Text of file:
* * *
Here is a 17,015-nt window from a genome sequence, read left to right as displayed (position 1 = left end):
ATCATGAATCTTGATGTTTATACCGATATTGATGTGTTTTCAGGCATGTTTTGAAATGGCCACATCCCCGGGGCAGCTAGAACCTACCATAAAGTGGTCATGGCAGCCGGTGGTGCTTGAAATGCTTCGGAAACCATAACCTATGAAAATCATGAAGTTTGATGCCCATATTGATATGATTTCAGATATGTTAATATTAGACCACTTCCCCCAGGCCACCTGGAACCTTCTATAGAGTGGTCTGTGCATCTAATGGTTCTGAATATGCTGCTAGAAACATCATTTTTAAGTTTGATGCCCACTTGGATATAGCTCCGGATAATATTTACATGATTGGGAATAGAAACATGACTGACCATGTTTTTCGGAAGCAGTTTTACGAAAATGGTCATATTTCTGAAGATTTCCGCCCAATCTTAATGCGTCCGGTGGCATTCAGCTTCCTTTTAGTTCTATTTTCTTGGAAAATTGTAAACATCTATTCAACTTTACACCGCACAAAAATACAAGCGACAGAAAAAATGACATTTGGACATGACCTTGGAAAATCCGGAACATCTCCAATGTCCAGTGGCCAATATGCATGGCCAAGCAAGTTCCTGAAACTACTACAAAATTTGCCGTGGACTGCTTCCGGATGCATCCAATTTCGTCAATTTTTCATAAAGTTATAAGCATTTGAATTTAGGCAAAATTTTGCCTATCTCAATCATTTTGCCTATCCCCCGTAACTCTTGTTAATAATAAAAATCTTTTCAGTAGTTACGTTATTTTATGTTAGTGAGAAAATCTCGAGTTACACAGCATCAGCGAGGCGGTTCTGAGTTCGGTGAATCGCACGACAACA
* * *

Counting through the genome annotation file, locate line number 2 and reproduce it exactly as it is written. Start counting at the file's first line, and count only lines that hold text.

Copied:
ATCATGAATCTTGATGTTTATACCGATATTGATGTGTTTTCAGGCATGTTTTGAAATGGCCACATCCCCGGGGCAGCTAGAACCTACCATAAAGTGGTCATGGCAGCCGGTGGTGCTTGAAATGCTTCGGAAACCATAACCTATGAAAATCATGAAGTTTGATGCCCATATTGATATGATTTCAGATATGTTAATATTAGACCACTTCCCCCAGGCCACCTGGAACCTTCTATAGAGTGGTCTGTGCATCTAATGGTTCTGAATATGCTGCTAGAAACATCATTTTTAAGTTTGATGCCCACTTGGATATAGCTCCGGATAATATTTACATGATTGGGAATAGAAACATGACTGACCATGTTTTTCGGAAGCAGTTTTACGAAAATGGTCATATTTCTGAAGATTTCCGCCCAATCTTAATGCGTCCGGTGGCATTCAGCTTCCTTTTAGTTCTATTTTCTTGGAAAATTGTAAACATCTATTCAACTTTACACCGCACAAAAATACAAGCGACAGAAAAAATGACATTTGGACATGACCTTGGAAAATCCGGAACATCTCCAATGTCCAGTGGCCAATATGCATGGCCAAGCAAGTTCCTGAAACTACTACAAAATTTGCCGTGGACTGCTTCCGGATGCATCCAATTTCGTCAATTTTTCATAAAGTTATAAGCATTTGAATTTAGGCAAAATTTTGCCTATCTCAATCATTTTGCCTATCCCCCGTAACTCTTGTTAATAATAAAAATCTTTTCAGTAGTTACGTTATTTTATGTTAGTGAGAAAATCTCGAGTTACACAGCATCAGCGAGGCGGTTCTGAGTTCGGTGAATCGCACGACAACA